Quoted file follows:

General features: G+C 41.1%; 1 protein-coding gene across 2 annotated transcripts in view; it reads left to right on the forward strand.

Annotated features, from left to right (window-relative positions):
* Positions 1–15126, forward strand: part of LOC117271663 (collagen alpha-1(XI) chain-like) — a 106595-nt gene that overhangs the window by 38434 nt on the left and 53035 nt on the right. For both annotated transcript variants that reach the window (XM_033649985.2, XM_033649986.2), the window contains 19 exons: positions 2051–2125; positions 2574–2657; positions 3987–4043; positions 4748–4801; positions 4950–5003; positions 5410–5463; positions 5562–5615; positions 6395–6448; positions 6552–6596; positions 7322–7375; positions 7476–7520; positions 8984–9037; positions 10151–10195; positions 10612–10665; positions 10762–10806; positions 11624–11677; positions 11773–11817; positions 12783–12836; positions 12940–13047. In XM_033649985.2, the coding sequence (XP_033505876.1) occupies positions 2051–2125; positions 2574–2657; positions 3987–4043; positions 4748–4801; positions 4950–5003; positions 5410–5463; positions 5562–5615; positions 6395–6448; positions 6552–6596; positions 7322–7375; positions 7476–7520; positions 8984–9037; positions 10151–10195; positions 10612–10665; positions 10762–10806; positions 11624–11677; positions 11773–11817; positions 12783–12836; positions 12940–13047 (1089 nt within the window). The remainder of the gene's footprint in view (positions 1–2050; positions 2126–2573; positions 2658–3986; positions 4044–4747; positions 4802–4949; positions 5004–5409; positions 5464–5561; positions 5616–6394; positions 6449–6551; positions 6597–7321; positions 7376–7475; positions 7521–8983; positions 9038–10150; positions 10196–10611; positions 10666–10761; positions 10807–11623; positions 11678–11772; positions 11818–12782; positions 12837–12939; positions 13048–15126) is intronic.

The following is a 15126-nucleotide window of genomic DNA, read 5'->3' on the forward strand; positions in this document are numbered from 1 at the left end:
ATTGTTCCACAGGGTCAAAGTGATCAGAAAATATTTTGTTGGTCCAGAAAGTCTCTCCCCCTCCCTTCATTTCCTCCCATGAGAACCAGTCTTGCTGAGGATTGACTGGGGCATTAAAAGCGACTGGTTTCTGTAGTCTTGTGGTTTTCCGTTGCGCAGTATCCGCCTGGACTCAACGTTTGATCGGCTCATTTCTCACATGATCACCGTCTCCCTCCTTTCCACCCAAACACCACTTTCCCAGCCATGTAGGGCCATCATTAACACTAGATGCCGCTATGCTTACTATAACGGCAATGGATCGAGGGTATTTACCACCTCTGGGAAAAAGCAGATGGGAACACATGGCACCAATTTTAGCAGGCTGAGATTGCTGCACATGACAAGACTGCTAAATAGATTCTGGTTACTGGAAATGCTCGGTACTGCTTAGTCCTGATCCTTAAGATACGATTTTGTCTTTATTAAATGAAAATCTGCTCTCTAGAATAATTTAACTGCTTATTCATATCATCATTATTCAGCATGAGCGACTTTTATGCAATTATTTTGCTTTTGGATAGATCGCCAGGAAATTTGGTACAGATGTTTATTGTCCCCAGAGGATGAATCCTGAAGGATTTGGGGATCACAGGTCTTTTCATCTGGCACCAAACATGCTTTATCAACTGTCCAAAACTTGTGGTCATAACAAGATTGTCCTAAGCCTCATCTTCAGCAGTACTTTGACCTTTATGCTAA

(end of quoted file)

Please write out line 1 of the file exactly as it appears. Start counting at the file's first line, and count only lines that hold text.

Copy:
General features: G+C 41.1%; 1 protein-coding gene across 2 annotated transcripts in view; it reads left to right on the forward strand.